A credit card can be a handy little piece of plastic to have in your wallet, especially when you are strapped for cash. They are also quite handy at getting consumers into debt; with such ease and convenience, it is simple to utilize all of the features and transaction types that come with credit cards. One transaction that is easy to complete is the cash advance. Such a transaction appears as a quick way to get cash, but the excessive rates that go along with cash advances on credit cards will likely only create further debt.
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Cash advance rates are generally higher than the interest rates charged for purchases, and there are additional fees. These transactions also work a bit differently than purchase transactions in the way they generate interest charges. The bottom line is that the banks and credit card companies know that cash advances will generate a lot of income for them.
Understanding What a Cash Advance Is
A cash advance is when you use your credit card to get cash from an ATM or a bank. Rather than swipe your card to make a payment, you withdraw the cash amount from your available credit. This can be accomplished at an ATM or at any bank that issues your particular credit card.
Credit card cash advances are quick and easy, but they have great financial consequences.
Firstly, they usually have a high interest rate than the rate for purchases, and there are additional fees associated with the transaction. Furthermore, they also generate that high interest rate from the moment the transaction is complete rather than when your bill is due; there is no avoiding the interest by paying your bill during the grace period like with purchase transactions.
Moreover, certain transactions are also considered cash advance transactions rather than purchases. Using your credit card to buy lottery tickets, money orders, or traveler’s checks will be considered cash advances and charged the higher rate. Any transaction that is purely about money, such as those for gambling purposes, will be considered a cash advance.
One Trick to Watch For
While not as popular as 0% introductory offers for balance transfers or low teaser rates for purchases, there are credit cards that offer 0% or low rates on cash advances for a limited time. While such an offer might seem like a good idea, the credit card companies and banks are betting that such offers will make them money in the long run. They usually are right, according to The Wall Street Journal’s SmartMoney.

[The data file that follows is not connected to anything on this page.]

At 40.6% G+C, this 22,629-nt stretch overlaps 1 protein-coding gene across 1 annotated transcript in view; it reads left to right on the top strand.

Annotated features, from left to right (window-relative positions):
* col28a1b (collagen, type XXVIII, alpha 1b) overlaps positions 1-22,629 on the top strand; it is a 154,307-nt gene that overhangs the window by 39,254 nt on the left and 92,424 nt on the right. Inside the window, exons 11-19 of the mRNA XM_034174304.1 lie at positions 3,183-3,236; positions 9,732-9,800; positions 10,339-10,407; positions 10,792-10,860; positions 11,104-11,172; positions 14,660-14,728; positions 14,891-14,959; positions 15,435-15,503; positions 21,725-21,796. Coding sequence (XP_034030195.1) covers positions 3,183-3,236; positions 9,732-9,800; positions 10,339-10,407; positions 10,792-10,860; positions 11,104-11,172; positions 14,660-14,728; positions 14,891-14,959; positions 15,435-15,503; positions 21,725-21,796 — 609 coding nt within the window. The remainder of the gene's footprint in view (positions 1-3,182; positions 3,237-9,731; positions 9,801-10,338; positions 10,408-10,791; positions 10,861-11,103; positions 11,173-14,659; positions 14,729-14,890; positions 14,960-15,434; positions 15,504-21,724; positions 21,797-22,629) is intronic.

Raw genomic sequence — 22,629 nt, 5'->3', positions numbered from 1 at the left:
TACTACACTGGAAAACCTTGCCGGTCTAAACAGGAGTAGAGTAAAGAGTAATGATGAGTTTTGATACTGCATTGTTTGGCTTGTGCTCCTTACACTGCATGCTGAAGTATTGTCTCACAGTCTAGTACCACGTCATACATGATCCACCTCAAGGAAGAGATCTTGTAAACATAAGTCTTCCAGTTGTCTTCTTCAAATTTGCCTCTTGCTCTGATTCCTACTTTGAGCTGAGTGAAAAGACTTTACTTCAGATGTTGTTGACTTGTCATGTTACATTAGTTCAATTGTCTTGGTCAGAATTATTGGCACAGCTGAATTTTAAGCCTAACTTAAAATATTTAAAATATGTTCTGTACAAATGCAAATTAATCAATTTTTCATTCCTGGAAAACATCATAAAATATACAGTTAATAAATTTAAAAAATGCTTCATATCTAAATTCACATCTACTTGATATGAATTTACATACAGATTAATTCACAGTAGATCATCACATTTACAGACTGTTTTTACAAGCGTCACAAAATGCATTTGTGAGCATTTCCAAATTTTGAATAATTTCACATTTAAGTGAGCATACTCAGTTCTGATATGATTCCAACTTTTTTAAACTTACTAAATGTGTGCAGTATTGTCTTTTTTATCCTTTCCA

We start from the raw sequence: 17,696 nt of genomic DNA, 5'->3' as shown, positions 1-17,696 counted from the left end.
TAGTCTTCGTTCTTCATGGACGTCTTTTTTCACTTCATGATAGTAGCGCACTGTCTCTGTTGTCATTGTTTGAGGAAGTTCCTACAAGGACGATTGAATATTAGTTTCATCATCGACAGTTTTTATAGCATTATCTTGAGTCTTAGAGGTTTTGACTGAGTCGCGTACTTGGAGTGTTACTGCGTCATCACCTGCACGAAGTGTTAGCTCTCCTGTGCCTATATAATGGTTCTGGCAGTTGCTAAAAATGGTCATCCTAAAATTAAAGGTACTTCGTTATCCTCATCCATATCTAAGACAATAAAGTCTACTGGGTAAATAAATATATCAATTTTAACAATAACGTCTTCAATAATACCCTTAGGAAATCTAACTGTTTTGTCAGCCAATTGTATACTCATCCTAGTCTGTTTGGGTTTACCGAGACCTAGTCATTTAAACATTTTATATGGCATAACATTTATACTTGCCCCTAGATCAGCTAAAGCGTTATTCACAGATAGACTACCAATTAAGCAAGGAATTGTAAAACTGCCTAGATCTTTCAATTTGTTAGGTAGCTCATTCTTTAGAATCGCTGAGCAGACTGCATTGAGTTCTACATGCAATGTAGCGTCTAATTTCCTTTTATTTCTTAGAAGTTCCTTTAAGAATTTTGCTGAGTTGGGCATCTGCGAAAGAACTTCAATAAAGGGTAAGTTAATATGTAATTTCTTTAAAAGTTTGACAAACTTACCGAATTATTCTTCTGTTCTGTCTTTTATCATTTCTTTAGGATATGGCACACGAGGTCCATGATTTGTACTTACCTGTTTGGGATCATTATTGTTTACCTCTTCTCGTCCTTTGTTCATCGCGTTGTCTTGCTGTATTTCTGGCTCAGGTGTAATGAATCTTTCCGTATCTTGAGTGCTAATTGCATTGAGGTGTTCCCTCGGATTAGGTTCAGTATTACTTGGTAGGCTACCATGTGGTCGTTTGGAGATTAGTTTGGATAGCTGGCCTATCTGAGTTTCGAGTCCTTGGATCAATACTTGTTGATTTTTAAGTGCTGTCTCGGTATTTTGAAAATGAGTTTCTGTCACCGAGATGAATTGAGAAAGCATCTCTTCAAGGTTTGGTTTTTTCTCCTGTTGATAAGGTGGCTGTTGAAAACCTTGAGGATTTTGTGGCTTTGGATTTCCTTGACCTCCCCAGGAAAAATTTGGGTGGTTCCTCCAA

Most people borrow money, such as with a 0% cash advance offer, thinking that they will be able to pay it off within the allotted time. However, they don’t take into account those emergencies or surprise payments that affect everyone from time to time. Then the cash advance balance doesn’t get paid in the allocated time and the excessive interest rates associated with cash advances start to generate debt.
Furthermore, cash advances also have fees on top of the interest rates; these fees are generally not waived during an introductory offer. Common fees are 3% to 5% of the cash advance balance or $10 whichever is higher. A cash advance of $500 can cost $25 before any other interest is added on.
Average Cash Advance Credit Card Rates
Credit card cash advance rates are generally higher than interest rates for purchases. BankRate calculated the average U.S. interest rate for fixed rate cards at 13.81% and at 14.55% for variable rate cards for the beginning of March 2012. Common interest rates for cash advances through Visa credit cards ranged from 19.24% to 24.9%. MasterCard rates for such transactions range from 19.24% to 25.24%.
Discover’s cash advance rates are a variable 23.99%, which means the rate will go up if the Prime Rate goes up.
So cash advance rates are over 10% higher than the average interest rates for purchases. A $100 cash advance will cost around $24 in initial interest rates and $10 in fees. Most would agree that paying an additional $34 on top of the $100 borrowed is too much. That doesn’t even take into account interest charges that may accrue on your credit card if you can’t pay off the cash advance balance in one billing cycle.
Avoiding Excessive Cash Advance Rates
There are tips and tricks to go along with most credit card transactions that can lower or eliminate interest charges, such as paying off your balance during your grace period to avoid generating interest. However, there is no way to avoid extreme cash advance rates other than to avoid the transactions altogether.
However, if you must use your card for cash advances, make sure you get the credit card with the fairest rates possible by utilizing the FREE credit card chaser tool now!
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